Concerns about shoveling snowy sidewalks accumulate

TRAFFIC TALK

December 23, 2003|By Jody K. Vilschick | Jody K. Vilschick,SPECIAL TO THE SUN

THERE'S more sidewalk talk today. Last week's column on snow-covered sidewalks caused a flurry of responses, including a call from Howard County Executive James N. Robey's office.

According to Herman Charity, a spokesman for Robey, county police do try to enforce the county's 48-hour snow removal regulation. "The police usually begin by requesting in person that they comply. If they don't, they will actually issue a citation," he said.

And regarding the uncleared county sidewalks discussed last week? "We will be contacting the director of Public Works to discuss why these sidewalks have not been cleared," Charity said. Two areas of concern included in last week's column were the Interstate 70 overpass on St. Johns Lane and the Route 32 overpass on Great Star Drive, which, according to Glenn Johnson, director of transportation for Howard County public schools, routinely remain uncleared after snowfall.

Cathy Melvin is concerned about those sidewalks, too. "You mentioned the bridge over 70 on St. Johns Lane ... that has always been a sore subject with me. I have a daughter at Mount Hebron [High School], so I travel that road many times and I just cringe when I see that dirty snow piled high on that sidewalk and I know that those kids have to walk in the road. Last winter the snow was there for weeks. I wonder who is responsible for that bridge," she said.

There's some question about who is responsible for clearing those sidewalks. According to Bill Malone, director of the Bureau of Highways for Howard County, "This I-70 overpass and almost all other bridges on county roads over state highways are owned by the state. I have spoken to the state and they intend to continue to clear those overpasses."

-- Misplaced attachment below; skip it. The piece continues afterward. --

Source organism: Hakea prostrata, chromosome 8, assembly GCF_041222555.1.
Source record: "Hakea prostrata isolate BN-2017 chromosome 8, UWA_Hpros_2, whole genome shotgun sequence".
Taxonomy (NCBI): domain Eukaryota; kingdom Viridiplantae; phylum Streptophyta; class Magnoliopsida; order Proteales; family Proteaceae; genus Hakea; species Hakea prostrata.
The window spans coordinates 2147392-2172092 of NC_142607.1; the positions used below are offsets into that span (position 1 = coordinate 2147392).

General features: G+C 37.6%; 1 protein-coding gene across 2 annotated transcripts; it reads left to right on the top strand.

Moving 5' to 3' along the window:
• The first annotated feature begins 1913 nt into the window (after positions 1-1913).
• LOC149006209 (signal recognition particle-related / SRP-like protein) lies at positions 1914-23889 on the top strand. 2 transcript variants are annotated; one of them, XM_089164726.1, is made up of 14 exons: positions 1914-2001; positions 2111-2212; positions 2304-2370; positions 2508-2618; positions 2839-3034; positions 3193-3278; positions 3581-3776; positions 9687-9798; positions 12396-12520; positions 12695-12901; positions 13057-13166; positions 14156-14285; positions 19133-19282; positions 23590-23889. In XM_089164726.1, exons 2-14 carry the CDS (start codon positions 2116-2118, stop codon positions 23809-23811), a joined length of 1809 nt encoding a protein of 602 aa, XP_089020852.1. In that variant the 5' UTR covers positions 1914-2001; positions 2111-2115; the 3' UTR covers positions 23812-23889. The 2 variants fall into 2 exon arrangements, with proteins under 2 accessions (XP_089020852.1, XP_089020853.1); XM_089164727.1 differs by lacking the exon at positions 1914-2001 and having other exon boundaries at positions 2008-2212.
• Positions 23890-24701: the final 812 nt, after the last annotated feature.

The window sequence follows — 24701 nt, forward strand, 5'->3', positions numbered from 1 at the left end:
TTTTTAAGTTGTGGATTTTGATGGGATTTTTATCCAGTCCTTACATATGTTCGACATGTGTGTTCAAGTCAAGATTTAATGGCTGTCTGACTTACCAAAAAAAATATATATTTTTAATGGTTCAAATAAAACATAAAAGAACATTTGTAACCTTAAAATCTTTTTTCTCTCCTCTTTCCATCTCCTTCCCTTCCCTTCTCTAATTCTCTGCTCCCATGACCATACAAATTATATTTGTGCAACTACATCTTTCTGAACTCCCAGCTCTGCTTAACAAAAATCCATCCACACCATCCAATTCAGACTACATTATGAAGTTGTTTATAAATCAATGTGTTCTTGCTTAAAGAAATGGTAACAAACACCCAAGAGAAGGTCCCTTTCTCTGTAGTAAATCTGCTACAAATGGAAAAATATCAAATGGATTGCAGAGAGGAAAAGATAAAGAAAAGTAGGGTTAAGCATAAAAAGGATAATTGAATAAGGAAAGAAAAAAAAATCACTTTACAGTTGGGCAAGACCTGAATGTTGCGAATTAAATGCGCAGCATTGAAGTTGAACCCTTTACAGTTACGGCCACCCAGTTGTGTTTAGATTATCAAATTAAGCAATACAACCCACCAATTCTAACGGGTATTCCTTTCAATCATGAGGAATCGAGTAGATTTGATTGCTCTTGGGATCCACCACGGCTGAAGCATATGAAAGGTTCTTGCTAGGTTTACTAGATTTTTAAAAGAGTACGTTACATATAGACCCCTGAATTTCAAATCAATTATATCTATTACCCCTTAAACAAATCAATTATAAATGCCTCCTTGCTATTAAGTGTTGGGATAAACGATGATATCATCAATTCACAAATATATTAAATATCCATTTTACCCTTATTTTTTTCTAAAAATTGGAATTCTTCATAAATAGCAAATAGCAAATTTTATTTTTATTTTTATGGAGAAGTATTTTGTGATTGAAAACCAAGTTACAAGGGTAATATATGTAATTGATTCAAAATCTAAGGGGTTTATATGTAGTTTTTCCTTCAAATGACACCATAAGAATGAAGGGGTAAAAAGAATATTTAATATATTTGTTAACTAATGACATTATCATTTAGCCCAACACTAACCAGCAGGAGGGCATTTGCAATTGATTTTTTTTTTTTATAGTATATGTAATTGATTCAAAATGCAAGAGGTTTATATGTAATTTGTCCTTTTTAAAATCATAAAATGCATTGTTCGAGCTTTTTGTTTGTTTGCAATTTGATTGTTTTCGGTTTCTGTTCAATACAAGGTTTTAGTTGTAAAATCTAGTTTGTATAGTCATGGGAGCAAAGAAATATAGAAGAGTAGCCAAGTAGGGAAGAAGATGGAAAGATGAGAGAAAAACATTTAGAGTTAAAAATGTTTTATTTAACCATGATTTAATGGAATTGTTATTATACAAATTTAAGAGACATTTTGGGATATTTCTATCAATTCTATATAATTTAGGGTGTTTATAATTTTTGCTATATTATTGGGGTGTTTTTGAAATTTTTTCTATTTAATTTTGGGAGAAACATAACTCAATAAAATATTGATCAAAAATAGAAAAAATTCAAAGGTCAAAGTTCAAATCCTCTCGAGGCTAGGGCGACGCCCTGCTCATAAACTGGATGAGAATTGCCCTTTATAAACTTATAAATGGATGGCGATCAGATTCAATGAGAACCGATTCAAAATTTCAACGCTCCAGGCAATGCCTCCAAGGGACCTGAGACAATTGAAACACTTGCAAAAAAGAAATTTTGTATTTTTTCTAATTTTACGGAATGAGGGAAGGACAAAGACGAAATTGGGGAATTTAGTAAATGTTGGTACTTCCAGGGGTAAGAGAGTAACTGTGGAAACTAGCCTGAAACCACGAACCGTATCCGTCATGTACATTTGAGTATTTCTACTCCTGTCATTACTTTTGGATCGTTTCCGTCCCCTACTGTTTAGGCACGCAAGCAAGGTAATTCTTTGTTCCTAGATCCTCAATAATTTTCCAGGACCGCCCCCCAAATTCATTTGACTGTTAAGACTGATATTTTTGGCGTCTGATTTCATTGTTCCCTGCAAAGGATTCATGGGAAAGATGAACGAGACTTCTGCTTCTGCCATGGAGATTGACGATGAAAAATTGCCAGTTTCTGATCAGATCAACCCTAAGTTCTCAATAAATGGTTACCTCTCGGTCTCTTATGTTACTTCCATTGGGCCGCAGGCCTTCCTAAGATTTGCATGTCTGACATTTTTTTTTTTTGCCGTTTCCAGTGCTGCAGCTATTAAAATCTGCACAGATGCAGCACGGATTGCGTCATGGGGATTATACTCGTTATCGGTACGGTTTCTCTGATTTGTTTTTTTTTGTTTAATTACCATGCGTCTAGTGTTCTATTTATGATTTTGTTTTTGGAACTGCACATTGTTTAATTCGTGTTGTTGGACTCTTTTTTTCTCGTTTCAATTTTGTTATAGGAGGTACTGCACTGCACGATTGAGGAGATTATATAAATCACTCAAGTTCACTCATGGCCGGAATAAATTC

But the State Highway Administration hasn't been and doesn't intend to. Said David Buck, media relations manager for SHA's Office of Communications: "We don't do sidewalk clearing, period." He also said that although SHA inspects the bridges over state-maintained roads, "we are not responsible for clearing those sidewalks."

While the state and the county figure out just who is going to clear those sidewalks so kids can walk to school, we'll just hope the white stuff stays away. Good thing winter break starts tomorrow.

Now for what you said about clearing sidewalks:

Carolyn Drye wonders about the fairness of requiring residents to clear their own sidewalks of snow. "I am interested in children's safety as much as the next one, but when it comes to fairness, I think the county should handle that one just as they do the plowing. How fair is it that a private citizen is liable for a public conveyance? Anything used by the public should be the responsibility of the government of that public," she said.

Next week: What happens when a snow plow showers you with snow. Meanwhile, enjoy your holidays and stay safe.

What's your traffic trauma? Contact Jody K. Vilschick at elison@us.net, send faxes to 410-715-2816 or mail letters to Traffic Talk, The Sun in Howard County, 30 Corporate Center, 10440 Little Patuxent Parkway, Suite 820, Columbia, 21044. Please include your full name and contact information or your comments will not be published or receive a response.

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